9 March 2021
A joint scientific study by Blood Lions and World Animal Protection highlights how the captive lion breeding industry in South Africa poses a real and serious health risk to thousands of tourists, industry workers and its communities.
“Five major diseases (dubbed The Sick 5 in our new campaign) have been identified that can inflict serious health issues for people”, says Dr Louise de Waal (Director of Blood Lions). “These diseases are associated with at least 63 potentially harmful pathogens linked with both wild and captive lions, as identified in our peer-reviewed paper.”
Underestimating the impact of such pathogens and the associated zoonotic diseases could lead to future epidemics with reductions in life expectancy, increased child and maternal death and serious socio-economic consequences.
The Sick 5 are Human Ehrlichiosis, Human Babesiosis, African Sleeping Sickness, Toxocariasis and Trichinosis.
The first two are tick-borne diseases, where the bacteria and parasite respectively are transmitted from animals to people by ticks. Toxocariasis and Trichinosis parasites are transmitted more directly to humans, the former for example by handling faeces contaminated soil and the latter has a direct animal-human transmission.
African Sleeping Sickness (or Trypanosomiasis) is caused by a parasite transmitted by the tsetse fly and is listed as a Neglected Tropical Disease by the World Health Organisation (WHO). Over the last century, this disease has caused several epidemics in Africa.
In South Africa, more than 8,000 lions are bred and kept on commercial farms for tourism activities, captive hunting, the bone trade and live exports. These wildlife farms can be a hot bed for diseases, especially when poor hygiene, poor diet, and other stresses associated with captivity weaken the animal’s immune system. Such welfare issues were highlighted as commonly occurring on South Africa’s commercial lion farms in a recent NSPCA report.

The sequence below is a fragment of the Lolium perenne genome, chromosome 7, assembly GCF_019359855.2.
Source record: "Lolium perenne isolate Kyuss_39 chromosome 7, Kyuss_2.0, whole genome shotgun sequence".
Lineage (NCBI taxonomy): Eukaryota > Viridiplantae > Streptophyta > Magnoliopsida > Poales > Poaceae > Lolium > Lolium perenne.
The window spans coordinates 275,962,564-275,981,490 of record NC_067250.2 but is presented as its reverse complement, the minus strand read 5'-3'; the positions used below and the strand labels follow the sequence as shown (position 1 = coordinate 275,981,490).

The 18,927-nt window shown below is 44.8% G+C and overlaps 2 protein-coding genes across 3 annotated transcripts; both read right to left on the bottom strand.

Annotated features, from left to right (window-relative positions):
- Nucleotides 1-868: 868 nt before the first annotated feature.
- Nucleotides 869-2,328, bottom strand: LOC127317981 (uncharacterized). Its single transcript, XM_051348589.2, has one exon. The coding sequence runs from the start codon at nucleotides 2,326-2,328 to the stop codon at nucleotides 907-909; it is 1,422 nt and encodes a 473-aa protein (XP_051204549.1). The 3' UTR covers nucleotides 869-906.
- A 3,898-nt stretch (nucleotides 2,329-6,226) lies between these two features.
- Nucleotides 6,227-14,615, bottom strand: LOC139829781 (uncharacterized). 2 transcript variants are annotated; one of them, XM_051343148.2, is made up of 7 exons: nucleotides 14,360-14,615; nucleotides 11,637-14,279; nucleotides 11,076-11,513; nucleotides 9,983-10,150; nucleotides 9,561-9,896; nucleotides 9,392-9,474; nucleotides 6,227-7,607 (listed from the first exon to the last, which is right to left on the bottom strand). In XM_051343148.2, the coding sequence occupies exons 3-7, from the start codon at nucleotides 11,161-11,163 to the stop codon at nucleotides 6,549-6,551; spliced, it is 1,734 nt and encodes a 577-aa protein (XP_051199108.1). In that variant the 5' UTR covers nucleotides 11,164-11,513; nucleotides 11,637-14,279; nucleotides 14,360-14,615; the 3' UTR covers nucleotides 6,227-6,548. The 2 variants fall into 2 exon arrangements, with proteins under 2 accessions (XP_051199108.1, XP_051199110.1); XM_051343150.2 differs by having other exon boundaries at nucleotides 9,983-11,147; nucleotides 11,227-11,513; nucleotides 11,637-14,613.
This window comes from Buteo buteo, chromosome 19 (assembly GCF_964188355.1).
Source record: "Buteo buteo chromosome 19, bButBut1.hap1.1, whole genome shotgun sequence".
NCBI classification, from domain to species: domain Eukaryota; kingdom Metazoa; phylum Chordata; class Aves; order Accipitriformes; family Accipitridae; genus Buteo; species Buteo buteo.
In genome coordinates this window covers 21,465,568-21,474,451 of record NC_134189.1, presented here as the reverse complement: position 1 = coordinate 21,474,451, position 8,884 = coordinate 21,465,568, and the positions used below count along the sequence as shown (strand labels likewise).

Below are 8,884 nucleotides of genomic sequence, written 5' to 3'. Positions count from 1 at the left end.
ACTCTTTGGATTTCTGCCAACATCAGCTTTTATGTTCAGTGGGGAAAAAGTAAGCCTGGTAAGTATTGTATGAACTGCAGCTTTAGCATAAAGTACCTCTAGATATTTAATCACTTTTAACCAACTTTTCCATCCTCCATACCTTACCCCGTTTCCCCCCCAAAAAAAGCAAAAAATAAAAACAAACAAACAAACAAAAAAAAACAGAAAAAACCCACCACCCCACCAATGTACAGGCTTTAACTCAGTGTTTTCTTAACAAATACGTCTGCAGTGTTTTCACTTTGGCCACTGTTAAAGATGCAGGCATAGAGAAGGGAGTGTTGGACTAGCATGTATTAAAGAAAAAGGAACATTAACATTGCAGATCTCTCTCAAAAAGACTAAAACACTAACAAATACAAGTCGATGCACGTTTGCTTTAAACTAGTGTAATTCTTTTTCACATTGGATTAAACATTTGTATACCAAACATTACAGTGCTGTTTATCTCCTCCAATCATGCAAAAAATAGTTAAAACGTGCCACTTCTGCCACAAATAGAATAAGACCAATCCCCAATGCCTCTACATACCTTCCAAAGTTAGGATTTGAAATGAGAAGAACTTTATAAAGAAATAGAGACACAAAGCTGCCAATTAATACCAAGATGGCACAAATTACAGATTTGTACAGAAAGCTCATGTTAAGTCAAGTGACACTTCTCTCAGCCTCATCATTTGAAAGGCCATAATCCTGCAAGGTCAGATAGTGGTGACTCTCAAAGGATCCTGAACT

Furthermore, contagious diseases can spread rapidly when large numbers, and sometimes even different species, of wild animals are kept in the same enclosures, as this increases the risk of transmission.
Despite the large number of lions bred in captivity in South Africa and the long list of diseases found to affect them, the researchers did not find any scientific studies investigating health and diseases on commercial lion farms here in South Africa. Without this vital information it is impossible to effectively prevent, monitor or manage potential health risks on these farms, particularly considering this industry is poorly regulated and animal welfare enforcement lies with the NSPCA only.
“Our research identified substantial gaps in our knowledge base concerning the captive lion breeding industry in South Africa, which can have huge health implications for tourists interacting with lions, farm staff caring for the animals, taxidermists preparing the trophies, and slaughterhouse workers killing lions and preparing their skeletons”, says de Waal.
To avoid potential health risks and future pandemics, the Blood Lions “The Sick 5” campaign focusses on three major calls to action for members of the public and other entities:
- Asking the public to stop interacting with captive wildlife – an industry that has been condemned by global conservation authorities and leaders in the tourism sector.
- Urging the South African Minister of Environment, Forestry and Fisheries (DEFF) to set a zero CITES lion bone export quota.
- Calling for the World Health Organisation (WHO) to curb the global wildlife trade.
Link to peer-reviewed paper on zoonosis: https://www.mdpi.com/2076-2615/10/9/1692/htm